Therefore, it is possible that EDS may exert direct effects on both LCs and the seminiferous tubule. Alternatively, the effects on the LCs may represent indirect action resulting from direct seminiferous tubule toxicity. Finally, the effects on the seminiferous tubules may represent an indirect action resulting from direct LC toxicity. Regardless, it is now clear that prenatal exposure to EDS results in reduced fetal T and persistent alterations in LC development. Whether the permanent alterations in the seminiferous tubule, i.e., spermatogenesis, manifest from the reduced fetal T peak, are independent of the LC, or the result of alterations in LC paracrine function remains unknown. Preliminary results (G. Klinefelter, unpublished) of a proteomic evaluation of PND 1 testes from control and EDS-exposed males reveal that three proteins potentially implicated in LC steroidogenesis are diminished by gestational exposure to EDS: apolipoprotein A-1, phosphatidylethanolamine, and thioredoxin-like protein.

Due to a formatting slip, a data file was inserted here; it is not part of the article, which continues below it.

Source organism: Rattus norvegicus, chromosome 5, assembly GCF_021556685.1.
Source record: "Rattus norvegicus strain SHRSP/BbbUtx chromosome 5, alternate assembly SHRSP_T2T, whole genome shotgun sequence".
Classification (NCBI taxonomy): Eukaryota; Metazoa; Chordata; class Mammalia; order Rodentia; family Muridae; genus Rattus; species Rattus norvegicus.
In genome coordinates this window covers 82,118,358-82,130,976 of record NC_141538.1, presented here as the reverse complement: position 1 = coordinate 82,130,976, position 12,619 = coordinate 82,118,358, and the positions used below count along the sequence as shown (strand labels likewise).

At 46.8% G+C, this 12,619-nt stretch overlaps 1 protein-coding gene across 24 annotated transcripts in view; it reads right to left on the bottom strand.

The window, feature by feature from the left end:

Future efforts will be made to follow proteomic changes at subsequent time points (i.e., PND 7 and 14) to determine whether and when putative paracrine changes might occur. Moreover, it will be important to compare changes in protein expression between isolated (i.e., laser capture and/or in vitro purification methods) fetal and progenitor LCs to changes that are observed in whole testis parenchyma.
In summary, male mice exposed to EDS from GD 1117 manifest a significant reduction in the fetal T peak, body weight-independent decreases in testis and epididymal weights, decreased epididymal sperm reserves, altered steroidogenic potential of LC, incomplete spermatogenesis, and deficits in mating and fertility. Given that LCs are fewer and smaller in the testis of EDS-exposed males, the gestational EDS exposure clearly led to a permanent lesion in the development of the LC and spermatogenesis.